Maybe this would be better colourized, but I'd really rather you leave it alone.
    http://totallyhistory.com/guernica/
    You don't have to like a person's work to respect their integrity. It's common courtesy.
     
    Last edited: Apr 13, 2017
  11. Jeeves Valued Senior Member

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    You're the only one who knows. If a viewer brings their own aesthetic sensibility to bear on it, they'll make their own experience that much richer.
    I happen to find your female figures quite pleasing, don't need or want them to be any more than that ---
    but I certainly would not plop them in a tub of Jello or under another sculptor's depiction of a bus.
     
  12. sideshowbob Sorry, wrong number. Valued Senior Member

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    The Model T didn't "need" improving either.

    Nonsense. The artist did the best he could. That doesn't mean it can't be improved - and it was.[/quote]
     
  13. DrKrettin Registered Senior Member

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    You are representing an ancient Egyptian myth, so the interpretation could be wide-ranging. Very impressive, by the way.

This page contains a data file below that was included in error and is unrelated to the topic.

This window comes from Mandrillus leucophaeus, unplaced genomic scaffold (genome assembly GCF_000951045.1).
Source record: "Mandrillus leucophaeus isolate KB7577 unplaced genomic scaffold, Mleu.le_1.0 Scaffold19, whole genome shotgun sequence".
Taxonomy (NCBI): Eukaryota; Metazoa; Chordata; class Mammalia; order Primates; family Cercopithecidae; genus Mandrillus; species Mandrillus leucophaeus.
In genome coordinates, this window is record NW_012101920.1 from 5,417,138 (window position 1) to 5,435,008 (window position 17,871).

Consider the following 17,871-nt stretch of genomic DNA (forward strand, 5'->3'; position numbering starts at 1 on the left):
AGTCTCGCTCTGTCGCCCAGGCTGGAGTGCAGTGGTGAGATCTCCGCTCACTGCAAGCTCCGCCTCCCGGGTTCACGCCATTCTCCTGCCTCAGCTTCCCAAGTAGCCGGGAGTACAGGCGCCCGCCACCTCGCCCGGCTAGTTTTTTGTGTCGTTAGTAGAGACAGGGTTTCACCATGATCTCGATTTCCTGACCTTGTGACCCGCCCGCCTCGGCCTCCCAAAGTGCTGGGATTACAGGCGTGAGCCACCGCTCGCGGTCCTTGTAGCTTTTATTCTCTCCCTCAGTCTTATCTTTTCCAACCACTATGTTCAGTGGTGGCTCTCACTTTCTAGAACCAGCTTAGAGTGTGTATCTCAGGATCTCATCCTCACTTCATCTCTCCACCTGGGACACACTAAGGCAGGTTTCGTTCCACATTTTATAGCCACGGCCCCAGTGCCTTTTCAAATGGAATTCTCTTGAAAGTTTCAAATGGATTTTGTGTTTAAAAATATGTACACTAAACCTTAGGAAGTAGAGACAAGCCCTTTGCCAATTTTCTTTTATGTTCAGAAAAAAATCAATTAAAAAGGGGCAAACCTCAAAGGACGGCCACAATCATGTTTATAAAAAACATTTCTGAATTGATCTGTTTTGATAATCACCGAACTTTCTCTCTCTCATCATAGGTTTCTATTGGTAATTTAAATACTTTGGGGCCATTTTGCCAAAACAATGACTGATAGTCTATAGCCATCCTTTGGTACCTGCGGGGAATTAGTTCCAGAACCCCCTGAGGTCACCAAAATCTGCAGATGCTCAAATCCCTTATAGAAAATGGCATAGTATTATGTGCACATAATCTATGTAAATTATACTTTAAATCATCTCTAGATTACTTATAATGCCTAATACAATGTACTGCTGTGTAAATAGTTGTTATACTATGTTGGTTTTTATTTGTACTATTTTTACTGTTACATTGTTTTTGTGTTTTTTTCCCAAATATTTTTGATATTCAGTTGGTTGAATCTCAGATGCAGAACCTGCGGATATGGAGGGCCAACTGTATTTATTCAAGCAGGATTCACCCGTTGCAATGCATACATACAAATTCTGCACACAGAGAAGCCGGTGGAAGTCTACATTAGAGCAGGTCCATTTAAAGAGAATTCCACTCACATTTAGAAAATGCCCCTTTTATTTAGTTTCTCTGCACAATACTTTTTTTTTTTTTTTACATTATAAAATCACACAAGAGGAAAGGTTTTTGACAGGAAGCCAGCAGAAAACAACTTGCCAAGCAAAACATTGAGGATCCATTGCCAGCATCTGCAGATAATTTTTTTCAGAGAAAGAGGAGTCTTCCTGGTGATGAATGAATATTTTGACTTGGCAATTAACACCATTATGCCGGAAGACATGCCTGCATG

14. spidergoat Valued Senior Member

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    It falls under copyright law. You can't just add to a sculpture, that changes the work. The argument against that would be that it's an entirely separate sculpture only shown in the same space, but the artist could argue that it's an unwanted addition to the original, and I think he would have a good case.
     
  15. joepistole Deacon Blues Valued Senior Member

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    Oh, and where in the copyright law does it say that?
     
    Last edited: Apr 13, 2017
  16. Jeeves Valued Senior Member

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    And it wasn't improved. It was supplanted by newer models.
    If the city is dissatisfied with a piece of public art, they are well within their legal and moral right to remove it and put something different in its place.
    Once it's paid in full, they can sell or destroy it, if they so desire.
    They are not within their rights to change it.

    As to placement, it's a matter of discretion.
    Whether the insensitive jerk who made that decision had the right to, and how many other insensitive jerks approve of the decision
    are immaterial to the fact of his being an insensitive jerk.
     
  17. C C Consular Corps - "the backbone of diplomacy" Valued Senior Member

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    Like fig-leaf additions and screenplay edits during overmodest eras, the prescriptions of social engineering still outflank the primacy of the artist's intent.
     
  18. spidergoat Valued Senior Member